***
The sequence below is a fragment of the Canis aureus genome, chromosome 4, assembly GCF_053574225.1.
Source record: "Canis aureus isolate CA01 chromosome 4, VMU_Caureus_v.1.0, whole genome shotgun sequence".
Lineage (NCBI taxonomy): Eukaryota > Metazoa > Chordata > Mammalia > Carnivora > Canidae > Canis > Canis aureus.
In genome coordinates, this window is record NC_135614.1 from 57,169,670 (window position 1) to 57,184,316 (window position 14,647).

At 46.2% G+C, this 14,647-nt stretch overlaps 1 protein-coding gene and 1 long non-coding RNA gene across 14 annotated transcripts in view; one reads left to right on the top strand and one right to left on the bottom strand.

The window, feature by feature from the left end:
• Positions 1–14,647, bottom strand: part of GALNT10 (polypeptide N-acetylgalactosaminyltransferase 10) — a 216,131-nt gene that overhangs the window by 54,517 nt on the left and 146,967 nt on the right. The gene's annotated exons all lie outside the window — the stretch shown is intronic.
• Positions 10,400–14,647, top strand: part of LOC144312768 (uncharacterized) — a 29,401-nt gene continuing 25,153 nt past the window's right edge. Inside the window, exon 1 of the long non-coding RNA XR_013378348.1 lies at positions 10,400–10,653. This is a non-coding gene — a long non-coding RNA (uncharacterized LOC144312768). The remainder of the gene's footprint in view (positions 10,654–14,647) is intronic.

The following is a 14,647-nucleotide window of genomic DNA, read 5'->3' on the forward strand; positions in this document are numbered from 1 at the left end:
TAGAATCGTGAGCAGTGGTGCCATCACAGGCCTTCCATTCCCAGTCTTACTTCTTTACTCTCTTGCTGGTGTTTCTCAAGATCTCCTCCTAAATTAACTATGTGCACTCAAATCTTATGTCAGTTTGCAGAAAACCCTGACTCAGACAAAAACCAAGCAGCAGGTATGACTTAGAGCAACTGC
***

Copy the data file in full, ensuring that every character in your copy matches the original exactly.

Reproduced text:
The sequence below is a fragment of the Canis aureus genome, chromosome 4, assembly GCF_053574225.1.
Source record: "Canis aureus isolate CA01 chromosome 4, VMU_Caureus_v.1.0, whole genome shotgun sequence".
Lineage (NCBI taxonomy): Eukaryota > Metazoa > Chordata > Mammalia > Carnivora > Canidae > Canis > Canis aureus.
In genome coordinates, this window is record NC_135614.1 from 57,169,670 (window position 1) to 57,184,316 (window position 14,647).

At 46.2% G+C, this 14,647-nt stretch overlaps 1 protein-coding gene and 1 long non-coding RNA gene across 14 annotated transcripts in view; one reads left to right on the top strand and one right to left on the bottom strand.

The window, feature by feature from the left end:
• Positions 1–14,647, bottom strand: part of GALNT10 (polypeptide N-acetylgalactosaminyltransferase 10) — a 216,131-nt gene that overhangs the window by 54,517 nt on the left and 146,967 nt on the right. The gene's annotated exons all lie outside the window — the stretch shown is intronic.
• Positions 10,400–14,647, top strand: part of LOC144312768 (uncharacterized) — a 29,401-nt gene continuing 25,153 nt past the window's right edge. Inside the window, exon 1 of the long non-coding RNA XR_013378348.1 lies at positions 10,400–10,653. This is a non-coding gene — a long non-coding RNA (uncharacterized LOC144312768). The remainder of the gene's footprint in view (positions 10,654–14,647) is intronic.

The following is a 14,647-nucleotide window of genomic DNA, read 5'->3' on the forward strand; positions in this document are numbered from 1 at the left end:
TAGAATCGTGAGCAGTGGTGCCATCACAGGCCTTCCATTCCCAGTCTTACTTCTTTACTCTCTTGCTGGTGTTTCTCAAGATCTCCTCCTAAATTAACTATGTGCACTCAAATCTTATGTCAGTTTGCAGAAAACCCTGACTCAGACAAAAACCAAGCAGCAGGTATGACTTAGAGCAACTGC